Google explores texting from your browser

Faith Castro
February 11, 2018

The code for the latest version of Android Messages, the Google app for SMS shows that users might be able to send messages through their computers soon.

The Mountain View-based company is developing a web interface that will pair with your phone's Android Messages app for sending texts. Setting up should be the same with Allo: go to a website, pair the phone, and scan a QR code.

"Once that's done, you'll be able to send and receive messages in the web interface and it will link with the phone to do the actual SMS/MMS/RCS (?) communication through your carrier".

It appears that search engine and advertising giant Google is about to make drastic changes for one of its many messaging apps, Android Messages. However, it seems that the company is getting ready to organize all the service appropriately as they have plans to compete with i-Message.

For a year and a half now, Google's semi-official strategy for messaging apps has been a three-legged stool: Allo for consumer chat, Hangouts for corporate chat, and good ol' SMS for texting (with RCS in the future). You'll also be able to disconnect these easily from a list of connected devices. It might support all the existing browsers like Chrome, FireFox and Safari etc.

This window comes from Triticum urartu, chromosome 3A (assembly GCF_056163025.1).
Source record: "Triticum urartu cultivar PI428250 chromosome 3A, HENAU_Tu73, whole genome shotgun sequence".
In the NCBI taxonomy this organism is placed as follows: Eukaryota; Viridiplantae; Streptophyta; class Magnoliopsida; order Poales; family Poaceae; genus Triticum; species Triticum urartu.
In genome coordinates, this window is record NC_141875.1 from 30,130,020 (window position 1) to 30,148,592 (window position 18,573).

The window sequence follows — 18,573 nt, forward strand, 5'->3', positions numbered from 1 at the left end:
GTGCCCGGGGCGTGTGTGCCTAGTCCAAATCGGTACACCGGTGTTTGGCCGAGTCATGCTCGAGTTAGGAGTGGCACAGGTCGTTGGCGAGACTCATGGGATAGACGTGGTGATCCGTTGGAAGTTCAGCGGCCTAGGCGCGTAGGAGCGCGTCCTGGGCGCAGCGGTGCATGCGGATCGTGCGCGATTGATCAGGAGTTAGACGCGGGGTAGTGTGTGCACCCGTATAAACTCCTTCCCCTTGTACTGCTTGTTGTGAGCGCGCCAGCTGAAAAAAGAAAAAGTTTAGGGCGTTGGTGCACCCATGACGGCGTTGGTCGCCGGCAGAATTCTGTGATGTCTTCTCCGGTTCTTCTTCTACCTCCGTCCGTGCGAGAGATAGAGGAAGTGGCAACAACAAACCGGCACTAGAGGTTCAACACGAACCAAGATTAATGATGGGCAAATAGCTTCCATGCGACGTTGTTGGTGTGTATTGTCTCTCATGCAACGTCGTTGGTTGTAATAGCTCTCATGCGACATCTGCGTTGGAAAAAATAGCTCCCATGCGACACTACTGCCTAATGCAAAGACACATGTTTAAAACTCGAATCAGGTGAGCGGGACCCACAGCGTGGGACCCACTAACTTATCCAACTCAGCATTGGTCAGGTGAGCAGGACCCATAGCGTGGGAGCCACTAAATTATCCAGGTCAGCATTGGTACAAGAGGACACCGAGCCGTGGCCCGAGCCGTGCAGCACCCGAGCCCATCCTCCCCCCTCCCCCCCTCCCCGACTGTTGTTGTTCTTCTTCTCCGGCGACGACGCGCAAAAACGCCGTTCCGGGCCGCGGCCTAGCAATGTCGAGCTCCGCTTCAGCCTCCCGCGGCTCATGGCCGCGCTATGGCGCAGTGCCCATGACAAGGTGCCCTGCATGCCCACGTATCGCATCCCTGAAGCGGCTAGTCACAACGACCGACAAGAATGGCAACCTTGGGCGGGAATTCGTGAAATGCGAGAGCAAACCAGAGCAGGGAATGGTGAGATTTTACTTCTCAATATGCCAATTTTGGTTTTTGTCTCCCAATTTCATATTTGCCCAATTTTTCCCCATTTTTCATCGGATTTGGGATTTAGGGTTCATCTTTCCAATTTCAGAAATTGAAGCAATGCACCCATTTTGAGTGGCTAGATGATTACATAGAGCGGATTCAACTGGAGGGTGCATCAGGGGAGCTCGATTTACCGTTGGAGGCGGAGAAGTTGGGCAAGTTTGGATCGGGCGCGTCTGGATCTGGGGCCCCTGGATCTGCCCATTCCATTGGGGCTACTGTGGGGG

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One of the trends we're seeing these days is how messenger apps on our mobile devices also have a desktop counterpart. This is as close of a mention to Rich Communication Services (RCS) as we have seen with Messages. Text over Wi-Fi and data, ' which is a description of RCS. All of these features are not officially available but you could choose to install the APK version and test out the features for yourself before the formal rollout is initiated.

Or, Google may be creating a messaging app that can do the same as iMessage and WhatsApp and essentially replace SMS.

According to Android Police that unearths and scrutinizes code for Android's application packages (apk), Google may be taking Apple's iMessage route with Android Messages.

RCS will bring additional features, such as high res images, typing indicators, stickers, emojis and read receipts, to standard text messages. Google already added the ability to send money to other private individuals in an update last fall.

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